Cephalosporins 5th generation

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Cephalosporins 5th generation

  1. 1.  Cephalosporins are structurally and pharmacologically related to the penicillins  They have a beta-lactam ring structure that interferes with synthesis of the bacterial cell wall  Bactericidal Activity
  2. 2.  Cephalosporins are bactericidal agents and have the same mode of action as other beta-lactam antibiotics (such as penicillins).  Cephalosporins disrupt the synthesis of the peptidoglycan layer of bacterial cell walls, which causes the walls to break down and eventually the bacteria die.
  3. 3.  Cephalosporins are bactericidal for most of the following:  Gram-positive bacteria  Gram-negative bacteria  Cephalosporins are used to treat infections in different parts of the body—the ears, nose, throat, lungs, sinuses, and skin, for example.  Cephalosporins are a newer class of antibiotics and often are seen as an alternative to penicillin
  4. 4.  Cephalosporins are grouped into "generations" based on their spectrum of antimicrobial activity.  Each newer generation of cephalosporins has significantly greater gram-negative antimicrobial properties than the preceding generation, in most cases with decreased activity against gram-positive organisms.  Fourth generation cephalosporins, however, have true broad spectrum activity.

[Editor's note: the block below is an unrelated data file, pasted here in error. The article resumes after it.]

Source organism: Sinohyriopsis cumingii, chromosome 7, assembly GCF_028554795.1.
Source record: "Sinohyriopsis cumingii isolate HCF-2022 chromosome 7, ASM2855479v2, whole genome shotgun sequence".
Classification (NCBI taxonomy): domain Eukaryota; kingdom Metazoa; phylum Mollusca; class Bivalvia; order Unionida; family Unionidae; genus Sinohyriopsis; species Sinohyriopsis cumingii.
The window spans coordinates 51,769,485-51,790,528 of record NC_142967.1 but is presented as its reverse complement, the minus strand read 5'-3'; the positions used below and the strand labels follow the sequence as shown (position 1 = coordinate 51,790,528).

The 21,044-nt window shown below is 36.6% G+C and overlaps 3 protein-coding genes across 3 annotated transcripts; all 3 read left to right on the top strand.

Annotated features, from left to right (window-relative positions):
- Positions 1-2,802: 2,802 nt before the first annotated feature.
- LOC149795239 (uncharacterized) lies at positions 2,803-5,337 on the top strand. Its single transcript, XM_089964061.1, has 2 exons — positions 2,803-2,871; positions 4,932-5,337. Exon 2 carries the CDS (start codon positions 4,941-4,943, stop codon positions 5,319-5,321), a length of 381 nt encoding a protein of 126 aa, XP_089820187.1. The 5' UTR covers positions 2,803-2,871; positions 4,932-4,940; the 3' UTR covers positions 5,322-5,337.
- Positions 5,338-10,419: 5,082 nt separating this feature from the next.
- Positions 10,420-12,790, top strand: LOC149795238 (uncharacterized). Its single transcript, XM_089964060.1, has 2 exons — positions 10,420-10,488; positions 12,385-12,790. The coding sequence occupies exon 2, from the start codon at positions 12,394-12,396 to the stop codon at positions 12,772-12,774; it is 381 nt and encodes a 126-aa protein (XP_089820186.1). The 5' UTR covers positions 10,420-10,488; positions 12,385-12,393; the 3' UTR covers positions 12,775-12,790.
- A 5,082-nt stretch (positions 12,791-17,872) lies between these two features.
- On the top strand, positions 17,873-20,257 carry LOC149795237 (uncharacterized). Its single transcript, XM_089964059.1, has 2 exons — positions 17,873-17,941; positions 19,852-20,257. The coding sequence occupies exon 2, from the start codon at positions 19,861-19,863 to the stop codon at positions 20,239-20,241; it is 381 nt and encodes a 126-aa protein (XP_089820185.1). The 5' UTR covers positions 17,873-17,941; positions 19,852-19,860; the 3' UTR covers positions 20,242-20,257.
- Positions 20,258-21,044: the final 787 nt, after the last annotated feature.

5. 5. Currently there are only two drugs in this category, Ceftobiprole and Ceftaroline. These new drugs are also the only β-lactam antibiotics that are effective against methicillin-resistant- Staphylococcus-aureus (MRSA). They inhibits the 2a penicillin-binding protein (PBP) of methicillin- resistant Staphylococcus aureus and the 2x PBP of Streptococcus pneumoniae, as well as the classic PBP-2 of MSSA. Ceftobiprole is resistant to staphylococcal β-lactamase.
  6. 6.  MRSA is any strain of Staphylococcus aureus that has evolved resistance to beta- lactam antibiotics, which include the penicillins (methicillin, dicloxacillin, nafc illin, oxacillin, etc.)  and the cephalosporins. Strains unable to resist these antibiotics are classified as methicillin-sensitive Staphylococcus aureus, or MSSA.  resistance does make MRSA infection more difficult to treat with standard types of antibiotics and thus more dangerous.
  7. 7. Ceftobiprole Ceftobiprole is a pyrrolidinone-3- ylidenemethyl cephem. The C-3 side chain was specifically designed to have a strong binding affinity to PBP2a and PBP2x. PBP2a is known to give staphylococci resistance to other β-lactam drugs and PBPx does the same for pneumococci. Ceftobiprole also has a aminothiazoylhydroxyimino side chain at the C-7 position which is known to give good resistance to β-lactamase from S. aureus. Together these active groups make Ceftobiprole bactericidal to MRSA. Ceftobiprole has poor water solubility and is therefore administered intravenously. Clinical used: Methicillin-resistant Staphylococcus aureus associated with endocarditis and bone and joint infections Pneumonia caused by Penicillin-resistant Streptococcus pneumoniae Pseudomonas aeruginosa Enterococci.
  8. 8. Ceftaroline Ceftaroline was developed from the fourth generation cephalosporin Cefozopran, It retains the alkoxyimino group at position C-7 from earlier generations so it is fairly stable in the presence of many β-lactamases. Since MRSA and penicillin resistant Streptococcus pneumoniae have resistance dedicated to new types of PBP, PBP2a and PBP2x respectively, both Ceftaroline and Ceftobiprole have C-3 side chains specially engineered to bind these new PBP. In the case of Ceftaroline this side chain contains a 2-thioazolythio spacer linkage optimised for its anti-MRSA activity.]

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